I first became fascinated by empirical analysis, and especially econometrics, when I was studying abroad in the United States getting my doctorate in economics. Students at graduate schools in the U.S. are given data analysis problems virtually every week. Moreover, they are allowed to use anonymous micro data when making empirical analyses in their reports. The situation is completely the opposite from what it was like when I was studying in Japan, where there is no data for you to use even when you have something you want to research. In the U.S. you have more than you could ever manage to sift through, and I became obsessed with haphazardly making searches into this or that topic.
Econometrics is a powerful tool for learning the causal relationship between two variables—for example, education and income. For that purpose, it often employs a regression model, which is useful in showing the relationship between the two. Since the use of probability and statistics is necessary for econometrics, the field is easier to approach if you already feel comfortable in those areas. The purposes of econometrics and probability and statistics are not the same, however. Probability and statistics tell you about how to understand the mechanisms behind a limited scope of data, while econometrics—because it is empirical analysis—requires an approach based first and foremost on what it is exactly you want to research. In other words, the point of studying econometrics is that you already have something specific that you want to research. And in order to achieve your goal, you study probability and statistics. You could never knowingly approach a problem you were not even aware of—while if you know exactly what the problem is, you are able to attack it with a clear goal to solve it. This book is intended to provide practical exercises to new students of econometrics, to keep their focus on what they want the field to do for them.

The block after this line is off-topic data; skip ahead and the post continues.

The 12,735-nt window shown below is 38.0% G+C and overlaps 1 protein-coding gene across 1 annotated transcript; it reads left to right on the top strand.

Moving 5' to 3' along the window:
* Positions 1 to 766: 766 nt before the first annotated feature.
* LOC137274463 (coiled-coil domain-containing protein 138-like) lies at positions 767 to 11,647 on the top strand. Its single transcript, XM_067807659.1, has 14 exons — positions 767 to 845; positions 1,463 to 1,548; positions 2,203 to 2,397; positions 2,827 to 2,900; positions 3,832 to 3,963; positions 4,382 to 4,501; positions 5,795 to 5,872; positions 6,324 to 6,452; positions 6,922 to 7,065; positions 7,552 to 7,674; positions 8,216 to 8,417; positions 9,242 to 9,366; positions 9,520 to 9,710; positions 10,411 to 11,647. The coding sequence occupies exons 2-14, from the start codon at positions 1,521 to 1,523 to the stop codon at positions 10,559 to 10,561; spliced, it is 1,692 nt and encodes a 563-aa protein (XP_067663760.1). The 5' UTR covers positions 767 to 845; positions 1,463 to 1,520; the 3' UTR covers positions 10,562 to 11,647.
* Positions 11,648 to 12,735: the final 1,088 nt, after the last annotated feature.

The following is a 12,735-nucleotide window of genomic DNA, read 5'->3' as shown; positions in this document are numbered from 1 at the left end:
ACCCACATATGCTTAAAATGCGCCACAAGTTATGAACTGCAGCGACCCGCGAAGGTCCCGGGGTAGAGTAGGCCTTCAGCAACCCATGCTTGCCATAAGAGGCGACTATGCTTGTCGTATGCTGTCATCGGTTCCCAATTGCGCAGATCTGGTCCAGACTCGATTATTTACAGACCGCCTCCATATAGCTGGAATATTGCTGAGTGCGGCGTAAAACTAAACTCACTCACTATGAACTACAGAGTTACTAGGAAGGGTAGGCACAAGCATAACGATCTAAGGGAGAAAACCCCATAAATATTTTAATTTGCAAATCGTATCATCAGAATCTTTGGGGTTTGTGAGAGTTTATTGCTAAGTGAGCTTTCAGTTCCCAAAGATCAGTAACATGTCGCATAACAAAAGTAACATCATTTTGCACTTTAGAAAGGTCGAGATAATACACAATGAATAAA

Although even Japanese textbooks have seen a steady increase in recent years in the availability of supplemental materials on the internet, there is still a long way to go. In the case of this book however, the depth and volume of information at your disposal is probably the most extensive in this series. On the website page for this textbook, we provide the data used for its examples and practice exercises, addenda regarding information that has changed since publication, answers to and commentary on practice exercises, an easy-to-use guide of statistical software, and access to programs (Stata, R, gretl) that reproduce the answers to practice exercises. It may be used with a variety of software, so it is tailorable to individual learning styles, and the inclusion of the answers and commentary makes it perfect for self-study. This book was born, more than anything else, out of the strong conviction that students need to practice analyzing data themselves, so please jump in and give it a try.
Having some kind of rationale to back you up makes it remarkably easier to communicate your ideas to other people. Econometrics is a means of getting you that rationale. And the best way of acquiring that means is to try your own hand at this kind of analysis, over and over. It holds ever true that empirical analysis may only be learned through actual practice of its techniques.
(Written by TANAKA Ryuichi, Professor, Institute of Social Science / 2018)